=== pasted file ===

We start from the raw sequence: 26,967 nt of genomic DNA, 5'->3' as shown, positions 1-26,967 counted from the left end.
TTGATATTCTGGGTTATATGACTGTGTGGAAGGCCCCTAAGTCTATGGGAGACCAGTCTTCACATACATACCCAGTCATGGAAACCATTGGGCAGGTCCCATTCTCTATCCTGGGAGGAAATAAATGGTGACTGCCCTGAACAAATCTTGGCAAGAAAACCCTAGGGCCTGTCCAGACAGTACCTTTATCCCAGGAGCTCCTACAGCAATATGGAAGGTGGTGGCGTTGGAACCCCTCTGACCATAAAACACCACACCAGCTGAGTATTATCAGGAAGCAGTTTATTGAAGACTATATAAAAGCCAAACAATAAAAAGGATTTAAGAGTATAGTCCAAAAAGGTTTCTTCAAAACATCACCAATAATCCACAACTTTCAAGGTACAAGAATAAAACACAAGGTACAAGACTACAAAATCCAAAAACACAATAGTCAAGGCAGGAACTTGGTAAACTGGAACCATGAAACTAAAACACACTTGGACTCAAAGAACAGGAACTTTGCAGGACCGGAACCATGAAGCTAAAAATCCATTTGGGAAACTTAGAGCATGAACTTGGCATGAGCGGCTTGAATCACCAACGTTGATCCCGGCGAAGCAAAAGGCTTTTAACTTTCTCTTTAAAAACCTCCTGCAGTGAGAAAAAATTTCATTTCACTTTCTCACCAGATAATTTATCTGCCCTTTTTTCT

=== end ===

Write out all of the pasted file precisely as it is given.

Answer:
We start from the raw sequence: 26,967 nt of genomic DNA, 5'->3' as shown, positions 1-26,967 counted from the left end.
TTGATATTCTGGGTTATATGACTGTGTGGAAGGCCCCTAAGTCTATGGGAGACCAGTCTTCACATACATACCCAGTCATGGAAACCATTGGGCAGGTCCCATTCTCTATCCTGGGAGGAAATAAATGGTGACTGCCCTGAACAAATCTTGGCAAGAAAACCCTAGGGCCTGTCCAGACAGTACCTTTATCCCAGGAGCTCCTACAGCAATATGGAAGGTGGTGGCGTTGGAACCCCTCTGACCATAAAACACCACACCAGCTGAGTATTATCAGGAAGCAGTTTATTGAAGACTATATAAAAGCCAAACAATAAAAAGGATTTAAGAGTATAGTCCAAAAAGGTTTCTTCAAAACATCACCAATAATCCACAACTTTCAAGGTACAAGAATAAAACACAAGGTACAAGACTACAAAATCCAAAAACACAATAGTCAAGGCAGGAACTTGGTAAACTGGAACCATGAAACTAAAACACACTTGGACTCAAAGAACAGGAACTTTGCAGGACCGGAACCATGAAGCTAAAAATCCATTTGGGAAACTTAGAGCATGAACTTGGCATGAGCGGCTTGAATCACCAACGTTGATCCCGGCGAAGCAAAAGGCTTTTAACTTTCTCTTTAAAAACCTCCTGCAGTGAGAAAAAATTTCATTTCACTTTCTCACCAGATAATTTATCTGCCCTTTTTTCT